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10951  DBMA Martial Arts Forum / Martial Arts Topics / Re: Case Study: A shooting in Philly on: April 24, 2010, 03:33:06 PM
The important lessons from this case is to expect a very detailed investigation, if someone is seriously injured/killed. I have no doubt that investigators have lots of eyewitness statements from multiple parties present at various times that night. I expect all sorts of surveillance camera footage from that night has been obtained and a good picture of the amount of alcohol consumed has been put together from reciepts and interviews with waitstaff.

You want uninvolved witnesses telling the detectives "He said he was sorry" "He tried to leave" "He wasn't the problem".
10952  DBMA Martial Arts Forum / Martial Arts Topics / Re: Case Study: A shooting in Philly on: April 23, 2010, 10:37:24 PM
If it's not worth dying over, being crippled over, going to prison over, it's not worth fighting over.

In the case of d), Be apologetic, make it very clear "We are leaving", then leave.
10953  Politics, Religion, Science, Culture and Humanities / Politics & Religion / Re: Media Issues on: April 22, 2010, 08:27:48 PM

Sharia comes to South Park.
10954  Politics, Religion, Science, Culture and Humanities / Politics & Religion / Re: Media Issues on: April 21, 2010, 11:22:44 PM

NSFW, but funny!
10955  DBMA Martial Arts Forum / Martial Arts Topics / Re: MMA versus Reality/Survival based skills on: April 21, 2010, 07:25:22 PM

Well worth reading.
10956  DBMA Martial Arts Forum / Martial Arts Topics / Re: MMA versus Reality/Survival based skills on: April 21, 2010, 06:55:17 PM
He should have, but the real world is full of shoulda, woulda, coulda.
10957  DBMA Martial Arts Forum / Martial Arts Topics / Re: MMA versus Reality/Survival based skills on: April 21, 2010, 06:24:02 PM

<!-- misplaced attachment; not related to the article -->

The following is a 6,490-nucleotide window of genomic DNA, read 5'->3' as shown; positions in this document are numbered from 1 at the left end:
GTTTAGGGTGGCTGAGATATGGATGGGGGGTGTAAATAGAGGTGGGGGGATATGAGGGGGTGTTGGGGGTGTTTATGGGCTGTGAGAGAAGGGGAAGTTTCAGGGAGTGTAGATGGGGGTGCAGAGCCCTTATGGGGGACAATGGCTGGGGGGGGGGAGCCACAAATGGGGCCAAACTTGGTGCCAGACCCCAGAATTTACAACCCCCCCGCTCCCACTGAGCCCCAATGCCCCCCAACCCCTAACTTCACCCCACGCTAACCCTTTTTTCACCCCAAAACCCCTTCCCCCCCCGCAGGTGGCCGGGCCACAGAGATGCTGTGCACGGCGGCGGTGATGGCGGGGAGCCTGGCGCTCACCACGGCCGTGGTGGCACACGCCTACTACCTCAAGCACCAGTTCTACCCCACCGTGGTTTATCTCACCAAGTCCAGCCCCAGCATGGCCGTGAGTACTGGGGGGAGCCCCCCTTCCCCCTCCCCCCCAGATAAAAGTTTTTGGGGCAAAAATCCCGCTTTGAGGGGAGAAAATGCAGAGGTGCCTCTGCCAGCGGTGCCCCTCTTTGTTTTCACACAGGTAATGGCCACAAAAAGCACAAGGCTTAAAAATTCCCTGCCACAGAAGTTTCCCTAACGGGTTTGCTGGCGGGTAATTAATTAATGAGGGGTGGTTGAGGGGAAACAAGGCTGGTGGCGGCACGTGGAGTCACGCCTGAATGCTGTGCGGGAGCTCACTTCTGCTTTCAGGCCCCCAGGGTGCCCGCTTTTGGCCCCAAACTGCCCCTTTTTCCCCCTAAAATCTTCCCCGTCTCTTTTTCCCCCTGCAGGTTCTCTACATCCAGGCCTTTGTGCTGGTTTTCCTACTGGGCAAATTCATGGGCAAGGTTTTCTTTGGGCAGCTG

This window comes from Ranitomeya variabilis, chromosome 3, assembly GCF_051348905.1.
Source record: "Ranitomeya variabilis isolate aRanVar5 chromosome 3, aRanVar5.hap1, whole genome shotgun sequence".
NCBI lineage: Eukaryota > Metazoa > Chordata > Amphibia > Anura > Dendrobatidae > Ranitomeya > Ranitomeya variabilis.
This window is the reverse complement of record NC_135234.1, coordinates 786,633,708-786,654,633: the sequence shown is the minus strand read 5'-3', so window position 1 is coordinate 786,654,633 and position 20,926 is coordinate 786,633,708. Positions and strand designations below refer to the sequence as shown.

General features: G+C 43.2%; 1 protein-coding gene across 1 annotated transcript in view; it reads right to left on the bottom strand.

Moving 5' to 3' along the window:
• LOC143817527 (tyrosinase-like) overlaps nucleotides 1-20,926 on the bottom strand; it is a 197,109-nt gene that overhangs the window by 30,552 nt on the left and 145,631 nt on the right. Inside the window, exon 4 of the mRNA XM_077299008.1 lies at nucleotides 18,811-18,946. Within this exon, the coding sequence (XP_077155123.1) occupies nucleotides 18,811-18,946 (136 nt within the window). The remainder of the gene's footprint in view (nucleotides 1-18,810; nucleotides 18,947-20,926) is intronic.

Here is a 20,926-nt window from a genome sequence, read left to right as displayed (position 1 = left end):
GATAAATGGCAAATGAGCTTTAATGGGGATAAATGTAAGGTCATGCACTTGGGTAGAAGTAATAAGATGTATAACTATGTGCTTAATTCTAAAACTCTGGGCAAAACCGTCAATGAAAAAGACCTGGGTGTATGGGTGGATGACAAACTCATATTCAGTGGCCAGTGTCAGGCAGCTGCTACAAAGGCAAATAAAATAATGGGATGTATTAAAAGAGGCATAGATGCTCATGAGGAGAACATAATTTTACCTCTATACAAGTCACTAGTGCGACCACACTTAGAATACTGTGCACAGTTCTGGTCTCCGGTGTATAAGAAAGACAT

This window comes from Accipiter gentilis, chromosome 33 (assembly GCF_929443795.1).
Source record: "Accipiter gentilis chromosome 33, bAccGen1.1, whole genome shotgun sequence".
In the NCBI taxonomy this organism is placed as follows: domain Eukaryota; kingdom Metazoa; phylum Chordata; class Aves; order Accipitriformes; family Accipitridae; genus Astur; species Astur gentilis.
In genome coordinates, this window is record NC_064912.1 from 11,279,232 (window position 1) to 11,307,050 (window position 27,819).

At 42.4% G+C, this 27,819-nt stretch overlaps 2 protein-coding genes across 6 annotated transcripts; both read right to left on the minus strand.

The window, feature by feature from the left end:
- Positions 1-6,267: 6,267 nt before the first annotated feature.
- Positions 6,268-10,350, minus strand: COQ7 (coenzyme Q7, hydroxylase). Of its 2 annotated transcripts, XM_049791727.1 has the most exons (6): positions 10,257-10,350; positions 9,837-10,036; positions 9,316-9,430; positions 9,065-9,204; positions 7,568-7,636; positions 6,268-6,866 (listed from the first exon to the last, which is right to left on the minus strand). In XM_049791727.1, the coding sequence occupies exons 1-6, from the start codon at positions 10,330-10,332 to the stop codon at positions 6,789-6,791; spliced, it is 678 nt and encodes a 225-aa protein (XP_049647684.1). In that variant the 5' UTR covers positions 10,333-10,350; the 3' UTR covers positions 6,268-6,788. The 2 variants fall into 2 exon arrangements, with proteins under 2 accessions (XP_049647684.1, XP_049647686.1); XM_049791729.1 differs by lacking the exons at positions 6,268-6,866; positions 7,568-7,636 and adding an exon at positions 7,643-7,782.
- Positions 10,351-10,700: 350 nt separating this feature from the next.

Femoral artery bleeds very quickly
The femoral artery can quickly lose large amounts of blood when severed, as in the shooting death of Sean Taylor.
Related Content
•Killing of Taylor appears 'random,' chief says
•Police seek mysterious intruder in Sean Taylor slaying

- Each thigh contains a femoral artery.

- The femoral artery is the major blood vessel that supplies blood to the legs.

- It is a continuation of the external iliac artery, which comes from the abdominal aorta.

- It begins in the lower abdomen and travels from the hip to the knee.

- If the femoral artery is severed, a patient could bleed to death in minutes

A gunshot to the femoral artery -- like the one suffered Monday by football star Sean Taylor -- can quickly spiral out of control, with a person losing 20 percent of his blood in a matter of minutes, doctors say.

The femoral artery runs from the abdomen to the knee, carrying blood to the lower extremities.

First responders, family members and friends said as soon as the bullet tore through Taylor's flesh, his blood began flowing.

The body contains about five liters, or about 20 cups, of blood. It is unknown how much blood Taylor, who died from his injuries Tuesday morning at Jackson Memorial Hospital, lost between when he was shot and when emergency personnel responded. Police said they received the call for help about 15 minutes after the shooting.

''When you're bleeding, the ability to control hemorrhaging is vitally important,'' Dr. David Feldbaum, chief of vascular surgery for Memorial Hospital Pembroke, said Tuesday. ``The longer he bled, the more likely he would not survive. Seconds may not matter that much, but minutes do.''

''In a matter of minutes you could lose up to two liters of blood,'' added Dr. Fahim Habib, a trauma surgeon at Jackson Memorial. ``In several minutes, you could bleed to death.''

Habib said it is possible to lose up to 20 percent of one's blood through the femoral artery, which is two to three centimeters wide.

Compounding the problem: The artery is surrounded by blood vessels, which bleed when damaged and are very difficult to repair, Feldbaum said.